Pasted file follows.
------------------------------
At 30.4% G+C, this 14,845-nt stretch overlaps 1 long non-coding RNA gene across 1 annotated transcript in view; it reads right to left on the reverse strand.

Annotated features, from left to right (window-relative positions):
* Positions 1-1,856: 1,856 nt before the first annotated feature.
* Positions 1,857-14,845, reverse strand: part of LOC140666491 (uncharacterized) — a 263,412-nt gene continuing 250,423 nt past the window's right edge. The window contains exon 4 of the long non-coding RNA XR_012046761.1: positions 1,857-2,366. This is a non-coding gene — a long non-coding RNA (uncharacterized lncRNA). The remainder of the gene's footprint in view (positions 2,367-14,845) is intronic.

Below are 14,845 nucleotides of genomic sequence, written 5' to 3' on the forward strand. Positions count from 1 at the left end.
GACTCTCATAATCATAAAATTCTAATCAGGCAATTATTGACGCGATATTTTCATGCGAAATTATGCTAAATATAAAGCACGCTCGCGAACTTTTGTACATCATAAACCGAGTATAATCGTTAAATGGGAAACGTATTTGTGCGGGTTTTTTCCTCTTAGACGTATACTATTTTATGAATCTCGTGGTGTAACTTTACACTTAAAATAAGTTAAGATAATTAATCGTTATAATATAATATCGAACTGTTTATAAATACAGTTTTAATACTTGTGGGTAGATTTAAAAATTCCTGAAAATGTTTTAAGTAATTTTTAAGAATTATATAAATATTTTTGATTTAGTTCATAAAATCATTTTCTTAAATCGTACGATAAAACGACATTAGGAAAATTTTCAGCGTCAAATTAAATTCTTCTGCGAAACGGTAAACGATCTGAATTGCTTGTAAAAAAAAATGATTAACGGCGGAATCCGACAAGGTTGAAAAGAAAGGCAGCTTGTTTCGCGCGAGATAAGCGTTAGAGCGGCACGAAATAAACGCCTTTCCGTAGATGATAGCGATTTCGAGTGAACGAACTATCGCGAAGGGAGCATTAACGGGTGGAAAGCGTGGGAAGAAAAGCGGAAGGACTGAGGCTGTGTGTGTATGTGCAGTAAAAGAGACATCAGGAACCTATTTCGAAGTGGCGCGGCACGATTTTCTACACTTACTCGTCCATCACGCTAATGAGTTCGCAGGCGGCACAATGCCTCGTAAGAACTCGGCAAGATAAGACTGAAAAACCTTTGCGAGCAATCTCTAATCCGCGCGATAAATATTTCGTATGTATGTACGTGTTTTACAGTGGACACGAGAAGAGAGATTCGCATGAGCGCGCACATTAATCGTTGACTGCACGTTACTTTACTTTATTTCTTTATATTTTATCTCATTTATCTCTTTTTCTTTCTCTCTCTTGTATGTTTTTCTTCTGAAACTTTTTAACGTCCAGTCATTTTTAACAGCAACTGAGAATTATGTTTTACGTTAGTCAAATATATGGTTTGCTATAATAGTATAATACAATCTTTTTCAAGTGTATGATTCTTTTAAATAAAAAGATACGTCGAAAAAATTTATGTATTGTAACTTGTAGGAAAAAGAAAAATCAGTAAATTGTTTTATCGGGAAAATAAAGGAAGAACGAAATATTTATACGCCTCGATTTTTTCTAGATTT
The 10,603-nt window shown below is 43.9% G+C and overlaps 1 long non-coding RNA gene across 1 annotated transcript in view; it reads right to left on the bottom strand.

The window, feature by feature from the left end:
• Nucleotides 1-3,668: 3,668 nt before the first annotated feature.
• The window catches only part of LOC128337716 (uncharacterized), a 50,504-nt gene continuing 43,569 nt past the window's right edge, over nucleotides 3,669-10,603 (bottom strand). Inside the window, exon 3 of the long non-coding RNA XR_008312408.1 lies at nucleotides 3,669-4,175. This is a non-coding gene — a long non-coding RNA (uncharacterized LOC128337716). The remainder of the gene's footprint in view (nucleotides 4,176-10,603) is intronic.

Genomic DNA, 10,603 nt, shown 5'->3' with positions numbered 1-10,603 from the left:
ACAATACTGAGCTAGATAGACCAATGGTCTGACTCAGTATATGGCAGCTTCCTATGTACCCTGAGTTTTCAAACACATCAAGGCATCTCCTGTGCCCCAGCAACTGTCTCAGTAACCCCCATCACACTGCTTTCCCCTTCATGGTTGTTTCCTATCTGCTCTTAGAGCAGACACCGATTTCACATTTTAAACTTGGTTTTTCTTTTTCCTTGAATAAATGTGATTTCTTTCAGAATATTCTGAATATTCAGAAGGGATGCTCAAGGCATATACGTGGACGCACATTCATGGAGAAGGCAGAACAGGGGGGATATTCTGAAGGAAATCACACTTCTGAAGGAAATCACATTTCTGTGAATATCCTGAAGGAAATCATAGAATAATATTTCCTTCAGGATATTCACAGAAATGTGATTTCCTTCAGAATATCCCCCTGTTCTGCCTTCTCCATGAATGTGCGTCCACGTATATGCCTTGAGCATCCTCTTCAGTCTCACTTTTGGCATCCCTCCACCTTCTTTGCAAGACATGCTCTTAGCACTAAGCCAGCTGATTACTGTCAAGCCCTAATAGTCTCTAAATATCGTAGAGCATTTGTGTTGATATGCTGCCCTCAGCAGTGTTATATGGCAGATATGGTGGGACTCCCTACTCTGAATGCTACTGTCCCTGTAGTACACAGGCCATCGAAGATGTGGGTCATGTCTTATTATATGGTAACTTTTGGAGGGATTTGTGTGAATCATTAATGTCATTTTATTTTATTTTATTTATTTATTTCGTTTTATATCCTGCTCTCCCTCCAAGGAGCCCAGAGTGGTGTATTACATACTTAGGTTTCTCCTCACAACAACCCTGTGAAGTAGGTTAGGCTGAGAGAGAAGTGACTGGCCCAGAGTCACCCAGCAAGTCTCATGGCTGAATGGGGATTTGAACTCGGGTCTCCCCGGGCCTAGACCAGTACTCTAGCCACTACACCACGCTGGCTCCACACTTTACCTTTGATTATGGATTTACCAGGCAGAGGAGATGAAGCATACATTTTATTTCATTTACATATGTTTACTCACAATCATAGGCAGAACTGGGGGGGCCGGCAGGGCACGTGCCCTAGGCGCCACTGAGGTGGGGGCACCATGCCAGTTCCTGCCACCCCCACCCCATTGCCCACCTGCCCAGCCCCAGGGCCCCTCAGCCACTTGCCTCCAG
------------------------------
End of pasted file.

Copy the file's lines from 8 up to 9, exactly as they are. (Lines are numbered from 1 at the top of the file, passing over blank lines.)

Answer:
The window, feature by feature from the left end:
• Nucleotides 1-3,668: 3,668 nt before the first annotated feature.